1. “The Making of America” by Cleon Skousen. This is my “smart book.” It matches Madison’s notes taken during the Constitutional Convention with the final product. If you wish to know of their original intent, this is your first stop.
2. “Defending the Declaration: How the Bible and Christianity Influenced the Writing of the Declaration of Independence” by Gary Amos. It’s the how and why the DOI is part of the organic law of the USA, a treasure trove of ammo.
3. “When in the Course of Human Events: Arguing the Case for Southern Secession” by Charles Adams. If the mere reading of the subtitle of this book makes you feel queasy, then, you’ve been worked over and for you, this book will be an eye-opening elixir. As usual, it’s “follow the money”.
4. “A Disease in the Public Mind: a new understanding of why we fought the Civil War” by Thomas Fleming. This is a cautionary history and a warning against today’s mindless political invective which infects our culture 24/7. The din amongst our chattering class, social media, our culture’s cultural troll factory, makes this generation’s civil discourse almost impossible. A similar “disease” then, took us from trash talk to real bullets.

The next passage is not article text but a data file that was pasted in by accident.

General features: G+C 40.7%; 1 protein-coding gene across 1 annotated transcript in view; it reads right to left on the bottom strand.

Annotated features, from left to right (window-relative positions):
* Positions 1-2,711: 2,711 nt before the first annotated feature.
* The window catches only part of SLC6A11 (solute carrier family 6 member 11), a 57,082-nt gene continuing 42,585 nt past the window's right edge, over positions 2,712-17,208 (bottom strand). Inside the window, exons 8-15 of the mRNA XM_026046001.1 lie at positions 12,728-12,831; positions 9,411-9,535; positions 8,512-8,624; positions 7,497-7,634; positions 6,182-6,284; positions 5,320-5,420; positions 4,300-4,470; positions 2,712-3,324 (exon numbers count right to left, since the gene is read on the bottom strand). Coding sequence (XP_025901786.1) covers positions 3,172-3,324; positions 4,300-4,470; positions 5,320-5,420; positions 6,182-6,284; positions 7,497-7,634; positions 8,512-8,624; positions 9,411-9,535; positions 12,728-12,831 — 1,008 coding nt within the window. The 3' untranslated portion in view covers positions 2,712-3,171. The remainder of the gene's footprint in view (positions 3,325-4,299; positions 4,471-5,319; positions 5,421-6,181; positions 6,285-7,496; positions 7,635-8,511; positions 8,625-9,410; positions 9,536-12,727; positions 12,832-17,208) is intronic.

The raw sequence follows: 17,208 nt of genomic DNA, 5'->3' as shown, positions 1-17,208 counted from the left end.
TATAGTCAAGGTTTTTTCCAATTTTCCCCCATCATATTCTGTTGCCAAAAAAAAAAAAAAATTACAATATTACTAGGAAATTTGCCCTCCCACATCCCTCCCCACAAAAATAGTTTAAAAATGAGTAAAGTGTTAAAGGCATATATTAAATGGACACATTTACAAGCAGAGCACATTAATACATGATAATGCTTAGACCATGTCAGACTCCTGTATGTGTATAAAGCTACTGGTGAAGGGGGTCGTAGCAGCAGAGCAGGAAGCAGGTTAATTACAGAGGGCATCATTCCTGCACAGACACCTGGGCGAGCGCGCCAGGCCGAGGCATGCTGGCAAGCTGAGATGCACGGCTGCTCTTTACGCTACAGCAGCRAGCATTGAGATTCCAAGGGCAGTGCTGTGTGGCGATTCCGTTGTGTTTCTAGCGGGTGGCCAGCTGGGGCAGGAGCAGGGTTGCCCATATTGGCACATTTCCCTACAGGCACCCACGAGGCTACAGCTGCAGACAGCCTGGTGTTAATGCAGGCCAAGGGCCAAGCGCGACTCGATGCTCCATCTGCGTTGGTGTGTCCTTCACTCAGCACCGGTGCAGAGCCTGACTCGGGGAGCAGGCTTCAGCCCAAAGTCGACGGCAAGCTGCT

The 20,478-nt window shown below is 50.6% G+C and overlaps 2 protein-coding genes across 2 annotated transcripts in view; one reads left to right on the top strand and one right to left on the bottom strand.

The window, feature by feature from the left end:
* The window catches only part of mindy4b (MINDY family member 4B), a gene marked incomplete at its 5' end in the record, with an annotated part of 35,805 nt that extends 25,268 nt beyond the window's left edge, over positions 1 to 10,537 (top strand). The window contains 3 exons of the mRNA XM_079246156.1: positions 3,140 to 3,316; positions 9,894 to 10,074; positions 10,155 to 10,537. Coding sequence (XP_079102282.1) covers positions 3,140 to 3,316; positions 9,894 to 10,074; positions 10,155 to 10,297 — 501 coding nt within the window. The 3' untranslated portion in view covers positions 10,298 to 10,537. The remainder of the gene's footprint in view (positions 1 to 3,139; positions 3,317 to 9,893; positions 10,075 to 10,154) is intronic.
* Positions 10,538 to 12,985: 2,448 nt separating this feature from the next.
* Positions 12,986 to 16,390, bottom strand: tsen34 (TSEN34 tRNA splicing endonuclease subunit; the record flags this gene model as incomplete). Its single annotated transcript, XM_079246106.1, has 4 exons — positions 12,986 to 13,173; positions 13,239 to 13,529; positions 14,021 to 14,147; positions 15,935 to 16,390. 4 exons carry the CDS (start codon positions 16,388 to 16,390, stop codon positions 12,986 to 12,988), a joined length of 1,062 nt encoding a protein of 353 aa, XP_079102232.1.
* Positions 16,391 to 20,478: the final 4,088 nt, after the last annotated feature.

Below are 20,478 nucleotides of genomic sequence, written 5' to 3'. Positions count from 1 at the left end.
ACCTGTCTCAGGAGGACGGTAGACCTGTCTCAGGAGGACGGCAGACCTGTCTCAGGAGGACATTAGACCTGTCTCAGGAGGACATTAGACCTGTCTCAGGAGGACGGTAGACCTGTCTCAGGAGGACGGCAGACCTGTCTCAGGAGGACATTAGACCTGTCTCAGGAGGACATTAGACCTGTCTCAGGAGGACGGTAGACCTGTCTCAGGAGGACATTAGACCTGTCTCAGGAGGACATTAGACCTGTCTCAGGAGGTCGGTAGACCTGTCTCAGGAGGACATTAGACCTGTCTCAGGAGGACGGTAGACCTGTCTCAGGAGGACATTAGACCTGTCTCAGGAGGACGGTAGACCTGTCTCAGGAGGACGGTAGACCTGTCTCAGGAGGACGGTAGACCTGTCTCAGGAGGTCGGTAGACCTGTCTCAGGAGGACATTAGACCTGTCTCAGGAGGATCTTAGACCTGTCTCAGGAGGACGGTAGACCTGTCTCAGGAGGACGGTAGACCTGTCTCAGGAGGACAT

5. “The Politics of Guilt and Pity” by Rousas J. Rushdoony. He wrote, “…the human race, in apostasy from God, is deeply involved in a rebellious claim to autonomy and in the guilt which follows that claim.” The tactics of the welfare state are laid bare, and made silly.
6. “The Christian Prince: Putting ‘Civil’ Back into Civil Government”, by Buddy Hanson. This is a vigorous antidote to both Machiavelli and Alinsky. The old truism, “…you can’t beat something with nothing…” is answered with vigor.
7. “From Tyndale to Madison: How the Death of an English Martyr Led to the American Bill of Rights” by Michael Farris. Just chasing the footnotes of this rich and inspiring history should keep you busy for a long time.